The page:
The Archbishop of Canterbury will call a ‘choir of millions’ to recite an oath of loyalty to the British monarchy
Next week’s coronation of King Charles III will feature an invitation for all Britons to pledge allegiance to the new monarch and his descendants in what organizers have touted as a “chorus of millions.”
The ceremony has been revised to include a “tribute of the people” rather than the traditional “peer tribute” in which the dukes pledge allegiance to the sovereign, according to plans announced by the Church of England on Saturday.
Archbishop of Canterbury Justin Welby will appeal to “all people of good will” in the United Kingdom and its territories – those attending the ceremony at Westminster Abbey and those watching on television or on the internet – to recite the following vows: “I swear that I will pay true allegiance to Your Majesty and your heirs and successors according to law, so help me God.” The Archbishop will then proclaim, “God save the king” and asks everyone to answer: “God save King Charles. Long live King Charles. May the king live forever.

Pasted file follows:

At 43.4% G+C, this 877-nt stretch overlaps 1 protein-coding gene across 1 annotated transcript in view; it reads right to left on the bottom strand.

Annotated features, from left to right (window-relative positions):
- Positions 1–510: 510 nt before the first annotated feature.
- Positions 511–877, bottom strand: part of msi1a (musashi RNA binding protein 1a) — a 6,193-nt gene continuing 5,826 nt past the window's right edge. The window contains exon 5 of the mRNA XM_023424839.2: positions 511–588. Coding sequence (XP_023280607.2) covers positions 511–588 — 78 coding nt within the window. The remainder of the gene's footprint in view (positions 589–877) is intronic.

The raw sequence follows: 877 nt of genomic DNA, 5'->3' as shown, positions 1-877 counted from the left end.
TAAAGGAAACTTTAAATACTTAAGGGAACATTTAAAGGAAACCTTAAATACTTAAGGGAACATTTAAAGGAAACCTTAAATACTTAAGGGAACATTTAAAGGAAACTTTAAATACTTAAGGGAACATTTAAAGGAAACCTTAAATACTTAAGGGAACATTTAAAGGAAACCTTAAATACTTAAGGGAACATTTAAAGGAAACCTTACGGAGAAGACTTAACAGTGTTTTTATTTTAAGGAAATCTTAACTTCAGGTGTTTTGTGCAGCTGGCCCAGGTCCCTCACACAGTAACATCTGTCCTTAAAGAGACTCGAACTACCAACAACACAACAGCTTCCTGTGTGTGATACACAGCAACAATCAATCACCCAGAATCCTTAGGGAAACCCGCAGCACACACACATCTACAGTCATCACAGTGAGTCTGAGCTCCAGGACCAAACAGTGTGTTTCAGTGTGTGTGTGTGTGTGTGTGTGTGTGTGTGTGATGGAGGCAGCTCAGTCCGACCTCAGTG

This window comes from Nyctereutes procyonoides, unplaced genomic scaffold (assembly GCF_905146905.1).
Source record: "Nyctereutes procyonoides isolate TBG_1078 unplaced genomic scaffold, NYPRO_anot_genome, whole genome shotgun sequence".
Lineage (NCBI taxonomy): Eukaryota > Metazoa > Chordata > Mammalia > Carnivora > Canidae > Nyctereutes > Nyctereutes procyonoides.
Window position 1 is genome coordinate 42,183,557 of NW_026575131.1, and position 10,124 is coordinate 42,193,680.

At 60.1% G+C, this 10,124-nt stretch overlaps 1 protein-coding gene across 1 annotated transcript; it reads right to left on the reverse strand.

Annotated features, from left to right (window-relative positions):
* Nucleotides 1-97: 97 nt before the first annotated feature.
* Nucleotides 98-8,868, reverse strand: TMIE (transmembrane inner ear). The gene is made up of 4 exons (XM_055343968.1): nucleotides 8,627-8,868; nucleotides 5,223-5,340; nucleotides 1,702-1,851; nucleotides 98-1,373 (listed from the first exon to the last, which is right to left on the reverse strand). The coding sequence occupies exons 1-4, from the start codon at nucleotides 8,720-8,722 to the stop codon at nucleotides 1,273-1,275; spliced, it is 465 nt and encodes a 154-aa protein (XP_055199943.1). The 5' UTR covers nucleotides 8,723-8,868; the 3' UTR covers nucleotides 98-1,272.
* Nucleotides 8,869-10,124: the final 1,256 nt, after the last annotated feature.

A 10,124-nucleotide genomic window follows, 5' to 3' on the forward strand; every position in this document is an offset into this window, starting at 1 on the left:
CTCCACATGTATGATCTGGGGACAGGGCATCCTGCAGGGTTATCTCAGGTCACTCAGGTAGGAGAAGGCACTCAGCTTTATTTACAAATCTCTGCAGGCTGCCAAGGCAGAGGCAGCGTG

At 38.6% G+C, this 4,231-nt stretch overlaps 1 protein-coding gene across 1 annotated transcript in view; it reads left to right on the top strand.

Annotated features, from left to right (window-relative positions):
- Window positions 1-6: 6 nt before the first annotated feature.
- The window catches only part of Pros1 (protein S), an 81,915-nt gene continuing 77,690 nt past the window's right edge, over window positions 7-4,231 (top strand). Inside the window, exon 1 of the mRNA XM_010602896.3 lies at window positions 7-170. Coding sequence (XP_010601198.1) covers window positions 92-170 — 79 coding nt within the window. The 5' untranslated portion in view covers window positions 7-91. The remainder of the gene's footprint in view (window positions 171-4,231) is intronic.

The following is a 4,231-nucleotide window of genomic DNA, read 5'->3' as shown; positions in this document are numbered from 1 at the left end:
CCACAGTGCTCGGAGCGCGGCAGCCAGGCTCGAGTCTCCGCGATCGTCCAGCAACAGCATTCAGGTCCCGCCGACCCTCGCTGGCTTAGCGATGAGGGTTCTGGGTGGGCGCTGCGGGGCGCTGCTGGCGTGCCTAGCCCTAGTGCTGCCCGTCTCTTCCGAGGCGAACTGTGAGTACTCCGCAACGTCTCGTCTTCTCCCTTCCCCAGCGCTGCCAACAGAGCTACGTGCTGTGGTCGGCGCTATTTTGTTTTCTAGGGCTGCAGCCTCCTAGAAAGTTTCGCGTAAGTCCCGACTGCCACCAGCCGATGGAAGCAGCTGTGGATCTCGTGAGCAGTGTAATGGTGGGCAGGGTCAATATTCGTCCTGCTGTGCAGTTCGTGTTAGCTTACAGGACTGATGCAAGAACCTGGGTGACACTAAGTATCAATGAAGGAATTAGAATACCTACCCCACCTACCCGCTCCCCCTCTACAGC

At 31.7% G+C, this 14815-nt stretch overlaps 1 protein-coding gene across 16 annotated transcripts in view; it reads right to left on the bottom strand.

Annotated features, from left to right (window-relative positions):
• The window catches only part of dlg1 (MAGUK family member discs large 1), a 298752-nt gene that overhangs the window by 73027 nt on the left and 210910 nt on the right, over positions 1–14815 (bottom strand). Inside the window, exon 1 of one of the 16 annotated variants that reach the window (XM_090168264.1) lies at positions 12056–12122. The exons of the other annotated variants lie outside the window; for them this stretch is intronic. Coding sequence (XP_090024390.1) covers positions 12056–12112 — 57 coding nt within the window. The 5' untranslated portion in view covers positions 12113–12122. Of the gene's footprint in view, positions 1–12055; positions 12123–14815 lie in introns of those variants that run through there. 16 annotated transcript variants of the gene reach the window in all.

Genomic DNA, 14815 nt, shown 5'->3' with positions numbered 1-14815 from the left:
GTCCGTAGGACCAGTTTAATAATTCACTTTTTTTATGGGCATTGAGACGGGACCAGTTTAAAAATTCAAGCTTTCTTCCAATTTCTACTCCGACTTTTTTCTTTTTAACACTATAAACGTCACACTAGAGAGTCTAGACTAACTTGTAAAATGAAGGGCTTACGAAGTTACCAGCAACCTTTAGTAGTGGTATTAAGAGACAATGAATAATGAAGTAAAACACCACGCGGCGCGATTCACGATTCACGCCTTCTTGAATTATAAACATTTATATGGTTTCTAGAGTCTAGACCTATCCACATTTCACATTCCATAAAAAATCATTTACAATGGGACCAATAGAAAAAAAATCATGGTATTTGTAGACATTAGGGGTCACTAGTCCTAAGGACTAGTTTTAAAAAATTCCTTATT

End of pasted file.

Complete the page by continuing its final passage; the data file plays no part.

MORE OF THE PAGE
The public engagement is among several modifications to a ceremony with ancient traditions, some dating back almost half a millennium. “Our hope is at that time, when the Archbishop invites people to join them, that people wherever they are, if they are watching alone at home, watching TV, will say it out loud this feeling of a great cry around the nation and the whole world of support for the king”, said a Lambeth Palace spokesperson.
Among other changes to the traditional ceremony, the coronation will feature female clergy playing prominent roles and leaders of other religions presenting the king with regalia for the events, including his robe, ring and gifts. wristbands. A hymn will be sung in Welsh, Scottish Gaelic and Irish Gaelic. The service will celebrate tradition while adding “new elements that reflect the diversity of our contemporary society”, said the archbishop.
However, King Charles III will take the traditional oaths, including a pledge to maintain “Reformed Protestant Religion”. The Archbishop will preface the oath by saying that the Church of England will seek to foster an environment where “people of all faiths and creeds can live freely.”
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